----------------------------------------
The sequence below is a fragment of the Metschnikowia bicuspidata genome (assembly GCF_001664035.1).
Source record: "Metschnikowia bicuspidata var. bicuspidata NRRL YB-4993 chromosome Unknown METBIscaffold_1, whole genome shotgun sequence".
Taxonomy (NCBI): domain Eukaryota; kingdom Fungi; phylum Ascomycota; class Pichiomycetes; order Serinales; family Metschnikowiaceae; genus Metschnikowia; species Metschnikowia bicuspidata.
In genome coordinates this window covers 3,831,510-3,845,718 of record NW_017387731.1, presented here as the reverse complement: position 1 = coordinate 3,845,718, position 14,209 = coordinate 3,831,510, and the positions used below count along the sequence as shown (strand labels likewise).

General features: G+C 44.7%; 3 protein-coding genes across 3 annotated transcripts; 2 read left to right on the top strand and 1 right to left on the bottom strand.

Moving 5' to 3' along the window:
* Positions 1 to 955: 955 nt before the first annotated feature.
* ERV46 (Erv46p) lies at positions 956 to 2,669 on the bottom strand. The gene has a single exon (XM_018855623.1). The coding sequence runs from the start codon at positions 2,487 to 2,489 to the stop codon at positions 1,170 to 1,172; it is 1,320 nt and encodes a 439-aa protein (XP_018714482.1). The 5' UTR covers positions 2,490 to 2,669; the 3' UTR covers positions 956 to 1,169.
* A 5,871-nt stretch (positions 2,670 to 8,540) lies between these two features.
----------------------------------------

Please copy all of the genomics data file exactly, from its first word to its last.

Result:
The sequence below is a fragment of the Metschnikowia bicuspidata genome (assembly GCF_001664035.1).
Source record: "Metschnikowia bicuspidata var. bicuspidata NRRL YB-4993 chromosome Unknown METBIscaffold_1, whole genome shotgun sequence".
Taxonomy (NCBI): domain Eukaryota; kingdom Fungi; phylum Ascomycota; class Pichiomycetes; order Serinales; family Metschnikowiaceae; genus Metschnikowia; species Metschnikowia bicuspidata.
In genome coordinates this window covers 3,831,510-3,845,718 of record NW_017387731.1, presented here as the reverse complement: position 1 = coordinate 3,845,718, position 14,209 = coordinate 3,831,510, and the positions used below count along the sequence as shown (strand labels likewise).

General features: G+C 44.7%; 3 protein-coding genes across 3 annotated transcripts; 2 read left to right on the top strand and 1 right to left on the bottom strand.

Moving 5' to 3' along the window:
* Positions 1 to 955: 955 nt before the first annotated feature.
* ERV46 (Erv46p) lies at positions 956 to 2,669 on the bottom strand. The gene has a single exon (XM_018855623.1). The coding sequence runs from the start codon at positions 2,487 to 2,489 to the stop codon at positions 1,170 to 1,172; it is 1,320 nt and encodes a 439-aa protein (XP_018714482.1). The 5' UTR covers positions 2,490 to 2,669; the 3' UTR covers positions 956 to 1,169.
* A 5,871-nt stretch (positions 2,670 to 8,540) lies between these two features.